Time Out says
Tucked away in a restored, black-and- white house in the colonial-style Rochester Park cluster of restaurants, this elegant yet decidedly casual eatery – and attached alfresco bar – has the potential to be one of the city’s best.
The food is marketed as ‘South- East Asian-influenced contemporary European cuisine’, and usually I would balk at such a wordy description; this type of fused cuisine can, more often than not, lead to a complicated, overseasoned mess. But after two visits I’m happy to report that Krish’s food is far from confused: it’s original, and I am confident in saying this is Singapore’s newest splurge-worthy spot.
I kick off proceedings with the intriguingly named pork belly tikka. The dish arrives and I am greeted with fine slices of marinated pork, kept moist with a tamarind and shaved red onion salsa. The acidic punch of the sauce perfectly cuts through the fattiness of the coriander-, cumin- and garam masala-spiced meat and provides the dish with an unexpected lightness.
A starter of carrot ravioli lives up to the high standard that has already been set; the four pasta parcels swim in a ginger-and-brown-butter emulsion offset by pomegranate seeds. Although decadently creamy, it’s surprisingly delicate and, dare I say it, light.
The risotto of sweet-green peas and spice-crusted paneer, and the roasted eggplant samosas with balsamic tomato and basil aioli, are both filled with rich flavours and – forgive me for repeating myself – pleasingly light.
The main dishes did not disappoint. The seared duck breast – juicy slices of duck laying atop a curried confit hash with a fennel and tamarind reduction – confirmed that things were only getting better. The braised lamb shank sprinkled with rogan josh spices, and served with mint raita and a chickpea mash, is delicious. Although I love the practical choice to serve the shank deboned, the dish suffers from an obvious lack of crunch, since the textures become mushy when served together.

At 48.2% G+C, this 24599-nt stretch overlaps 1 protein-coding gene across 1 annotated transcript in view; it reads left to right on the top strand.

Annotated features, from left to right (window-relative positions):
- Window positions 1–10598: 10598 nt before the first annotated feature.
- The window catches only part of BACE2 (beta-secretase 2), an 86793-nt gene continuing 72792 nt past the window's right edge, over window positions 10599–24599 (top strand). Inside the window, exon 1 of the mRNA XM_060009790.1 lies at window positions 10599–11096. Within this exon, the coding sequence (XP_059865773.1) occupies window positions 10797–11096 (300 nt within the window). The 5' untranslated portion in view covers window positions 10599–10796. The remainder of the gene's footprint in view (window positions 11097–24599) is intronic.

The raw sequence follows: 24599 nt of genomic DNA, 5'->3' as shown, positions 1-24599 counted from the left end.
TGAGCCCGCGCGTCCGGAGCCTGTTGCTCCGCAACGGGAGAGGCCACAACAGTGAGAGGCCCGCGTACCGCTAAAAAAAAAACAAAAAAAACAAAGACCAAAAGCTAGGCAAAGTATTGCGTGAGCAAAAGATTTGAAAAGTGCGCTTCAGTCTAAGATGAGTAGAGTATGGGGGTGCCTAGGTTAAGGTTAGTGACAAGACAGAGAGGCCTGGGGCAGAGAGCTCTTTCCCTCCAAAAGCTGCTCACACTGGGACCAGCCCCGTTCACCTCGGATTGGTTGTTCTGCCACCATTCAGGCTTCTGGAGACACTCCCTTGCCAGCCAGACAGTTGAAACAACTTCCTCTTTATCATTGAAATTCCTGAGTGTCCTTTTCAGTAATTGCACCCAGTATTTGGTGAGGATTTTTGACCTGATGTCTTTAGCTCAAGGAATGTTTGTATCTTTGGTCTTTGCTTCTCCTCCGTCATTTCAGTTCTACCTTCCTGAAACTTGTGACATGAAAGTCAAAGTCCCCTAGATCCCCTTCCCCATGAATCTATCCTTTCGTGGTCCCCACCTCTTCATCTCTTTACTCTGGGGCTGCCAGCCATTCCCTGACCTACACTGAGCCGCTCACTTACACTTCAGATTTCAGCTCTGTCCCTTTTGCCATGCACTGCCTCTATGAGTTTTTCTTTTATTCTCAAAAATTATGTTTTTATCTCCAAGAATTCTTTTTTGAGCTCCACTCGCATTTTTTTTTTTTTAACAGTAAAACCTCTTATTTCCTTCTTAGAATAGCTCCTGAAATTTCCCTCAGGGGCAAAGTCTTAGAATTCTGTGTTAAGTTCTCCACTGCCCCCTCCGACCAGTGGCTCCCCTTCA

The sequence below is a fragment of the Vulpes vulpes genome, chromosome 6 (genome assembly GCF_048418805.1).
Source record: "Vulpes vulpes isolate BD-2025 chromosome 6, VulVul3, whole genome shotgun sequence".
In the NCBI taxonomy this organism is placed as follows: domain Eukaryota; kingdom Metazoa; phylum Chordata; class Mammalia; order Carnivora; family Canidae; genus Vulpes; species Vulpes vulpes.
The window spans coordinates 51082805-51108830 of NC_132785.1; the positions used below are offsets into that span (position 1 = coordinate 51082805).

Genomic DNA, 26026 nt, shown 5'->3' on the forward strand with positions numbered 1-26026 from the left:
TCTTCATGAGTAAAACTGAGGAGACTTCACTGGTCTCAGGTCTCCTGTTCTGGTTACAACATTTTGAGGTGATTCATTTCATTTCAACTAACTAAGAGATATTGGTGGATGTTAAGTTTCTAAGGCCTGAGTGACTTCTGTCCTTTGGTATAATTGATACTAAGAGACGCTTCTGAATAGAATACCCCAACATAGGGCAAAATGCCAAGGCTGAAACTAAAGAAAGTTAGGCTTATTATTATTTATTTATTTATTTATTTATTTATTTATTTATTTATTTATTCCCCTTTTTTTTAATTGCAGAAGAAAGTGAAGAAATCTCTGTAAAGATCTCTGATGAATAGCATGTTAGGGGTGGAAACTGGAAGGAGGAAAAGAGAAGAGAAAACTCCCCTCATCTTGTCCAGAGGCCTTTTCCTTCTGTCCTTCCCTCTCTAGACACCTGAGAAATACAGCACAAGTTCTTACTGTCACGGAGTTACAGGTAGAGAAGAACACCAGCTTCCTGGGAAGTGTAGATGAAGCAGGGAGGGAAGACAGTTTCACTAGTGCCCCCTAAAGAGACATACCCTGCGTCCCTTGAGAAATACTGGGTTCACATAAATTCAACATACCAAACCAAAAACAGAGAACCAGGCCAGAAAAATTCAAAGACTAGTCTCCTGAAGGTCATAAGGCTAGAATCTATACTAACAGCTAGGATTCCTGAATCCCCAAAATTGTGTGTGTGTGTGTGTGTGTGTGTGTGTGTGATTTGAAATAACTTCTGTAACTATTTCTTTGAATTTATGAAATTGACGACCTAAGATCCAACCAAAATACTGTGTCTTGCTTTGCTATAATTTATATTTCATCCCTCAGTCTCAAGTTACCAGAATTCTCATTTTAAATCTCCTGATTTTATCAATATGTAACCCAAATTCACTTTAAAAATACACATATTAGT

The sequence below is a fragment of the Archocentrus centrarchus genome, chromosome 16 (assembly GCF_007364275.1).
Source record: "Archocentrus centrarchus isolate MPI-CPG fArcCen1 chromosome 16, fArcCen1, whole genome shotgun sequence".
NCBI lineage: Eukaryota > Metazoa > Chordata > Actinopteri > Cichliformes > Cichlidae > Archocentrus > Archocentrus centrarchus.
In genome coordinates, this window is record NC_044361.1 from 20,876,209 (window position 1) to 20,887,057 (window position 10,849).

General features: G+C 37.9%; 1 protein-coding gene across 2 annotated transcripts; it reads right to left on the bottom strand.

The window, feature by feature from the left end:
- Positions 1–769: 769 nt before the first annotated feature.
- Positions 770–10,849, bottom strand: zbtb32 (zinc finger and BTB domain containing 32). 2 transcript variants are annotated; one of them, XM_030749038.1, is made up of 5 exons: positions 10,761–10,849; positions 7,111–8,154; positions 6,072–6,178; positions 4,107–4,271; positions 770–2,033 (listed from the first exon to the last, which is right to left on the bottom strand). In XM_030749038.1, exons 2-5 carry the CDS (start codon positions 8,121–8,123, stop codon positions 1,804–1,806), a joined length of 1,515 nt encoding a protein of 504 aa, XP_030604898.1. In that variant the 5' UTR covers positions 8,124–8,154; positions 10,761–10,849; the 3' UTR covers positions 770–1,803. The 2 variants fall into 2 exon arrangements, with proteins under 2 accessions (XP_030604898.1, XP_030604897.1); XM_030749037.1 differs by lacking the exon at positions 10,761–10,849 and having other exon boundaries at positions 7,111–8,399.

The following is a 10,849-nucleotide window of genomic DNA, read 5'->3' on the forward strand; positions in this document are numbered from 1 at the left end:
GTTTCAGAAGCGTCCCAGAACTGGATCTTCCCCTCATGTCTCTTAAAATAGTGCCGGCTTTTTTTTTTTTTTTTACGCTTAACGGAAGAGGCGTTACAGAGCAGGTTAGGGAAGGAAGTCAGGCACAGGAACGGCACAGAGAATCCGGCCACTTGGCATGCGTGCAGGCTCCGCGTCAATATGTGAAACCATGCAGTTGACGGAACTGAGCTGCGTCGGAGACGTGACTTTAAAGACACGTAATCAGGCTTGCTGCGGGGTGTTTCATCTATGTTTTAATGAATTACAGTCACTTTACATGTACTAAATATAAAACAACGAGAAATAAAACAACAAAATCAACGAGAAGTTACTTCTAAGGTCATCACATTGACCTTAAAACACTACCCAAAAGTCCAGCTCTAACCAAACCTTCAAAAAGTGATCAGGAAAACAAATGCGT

The seared sea bass with Israeli couscous and the French butter sauce beurre blanc suffers a similarly slushy fate, even if the orange-onion chutney with coriander and chilli provides the dish with a crisp texture and citric twist. A crunchier skin may improve the dish, although the fish itself is unbelievably moist.
In addition to being innovative, Krish’s menu offers a wide range of prices, including mouthwatering specials – essential for attracting repeat customers. Having already dined there twice, I’ve spotted a number of return-worthy dishes.
It earns props, too, for the generous selection of reasonably priced wines by the glass: there’s a good half-dozen choices of both red and white, all priced from $12 to $16 a glass – perfect for diners not wanting to spring for a whole bottle, or those looking for a bit of variety with their meal.
While there are annoying lapses in service – wine glasses not refilled, a too-brisk clearing of plates, a lack of detailed menu knowledge and, annoyingly, dishes served at separate times – the quality of the food proves too strong for me to stop loving this restaurant.
In fact, I’m already planning my next visit. I’m sure I can hear their papadum-crusted snapper with a mint-coriander emulsion calling my name. Loudly. Mary Weaver
9 Rochester Park
9 Rochester Park
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